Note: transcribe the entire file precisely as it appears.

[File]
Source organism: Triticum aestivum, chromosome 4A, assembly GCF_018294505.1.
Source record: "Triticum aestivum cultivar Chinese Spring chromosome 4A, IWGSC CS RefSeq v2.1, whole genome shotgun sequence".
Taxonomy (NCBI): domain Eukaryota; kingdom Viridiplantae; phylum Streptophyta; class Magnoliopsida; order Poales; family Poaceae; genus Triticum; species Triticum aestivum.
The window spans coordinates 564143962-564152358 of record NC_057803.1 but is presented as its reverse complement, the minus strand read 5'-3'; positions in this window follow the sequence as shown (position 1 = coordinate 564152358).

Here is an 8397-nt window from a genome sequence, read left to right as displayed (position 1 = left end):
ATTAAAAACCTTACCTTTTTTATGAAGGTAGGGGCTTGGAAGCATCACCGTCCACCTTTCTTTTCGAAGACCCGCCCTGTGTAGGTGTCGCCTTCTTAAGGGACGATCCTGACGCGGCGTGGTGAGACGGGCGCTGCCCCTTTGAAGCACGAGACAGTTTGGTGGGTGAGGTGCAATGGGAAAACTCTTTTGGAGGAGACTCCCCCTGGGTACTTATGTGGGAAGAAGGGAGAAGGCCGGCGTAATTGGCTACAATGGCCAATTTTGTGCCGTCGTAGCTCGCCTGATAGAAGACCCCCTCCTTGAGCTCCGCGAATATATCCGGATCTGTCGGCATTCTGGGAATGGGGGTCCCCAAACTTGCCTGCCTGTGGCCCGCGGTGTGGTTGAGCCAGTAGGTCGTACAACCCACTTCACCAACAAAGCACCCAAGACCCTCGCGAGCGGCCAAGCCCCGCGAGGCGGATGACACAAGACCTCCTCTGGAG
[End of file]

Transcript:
Source organism: Triticum aestivum, chromosome 4A, assembly GCF_018294505.1.
Source record: "Triticum aestivum cultivar Chinese Spring chromosome 4A, IWGSC CS RefSeq v2.1, whole genome shotgun sequence".
Taxonomy (NCBI): domain Eukaryota; kingdom Viridiplantae; phylum Streptophyta; class Magnoliopsida; order Poales; family Poaceae; genus Triticum; species Triticum aestivum.
The window spans coordinates 564143962-564152358 of record NC_057803.1 but is presented as its reverse complement, the minus strand read 5'-3'; positions in this window follow the sequence as shown (position 1 = coordinate 564152358).

Here is an 8397-nt window from a genome sequence, read left to right as displayed (position 1 = left end):
ATTAAAAACCTTACCTTTTTTATGAAGGTAGGGGCTTGGAAGCATCACCGTCCACCTTTCTTTTCGAAGACCCGCCCTGTGTAGGTGTCGCCTTCTTAAGGGACGATCCTGACGCGGCGTGGTGAGACGGGCGCTGCCCCTTTGAAGCACGAGACAGTTTGGTGGGTGAGGTGCAATGGGAAAACTCTTTTGGAGGAGACTCCCCCTGGGTACTTATGTGGGAAGAAGGGAGAAGGCCGGCGTAATTGGCTACAATGGCCAATTTTGTGCCGTCGTAGCTCGCCTGATAGAAGACCCCCTCCTTGAGCTCCGCGAATATATCCGGATCTGTCGGCATTCTGGGAATGGGGGTCCCCAAACTTGCCTGCCTGTGGCCCGCGGTGTGGTTGAGCCAGTAGGTCGTACAACCCACTTCACCAACAAAGCACCCAAGACCCTCGCGAGCGGCCAAGCCCCGCGAGGCGGATGACACAAGACCTCCTCTGGAG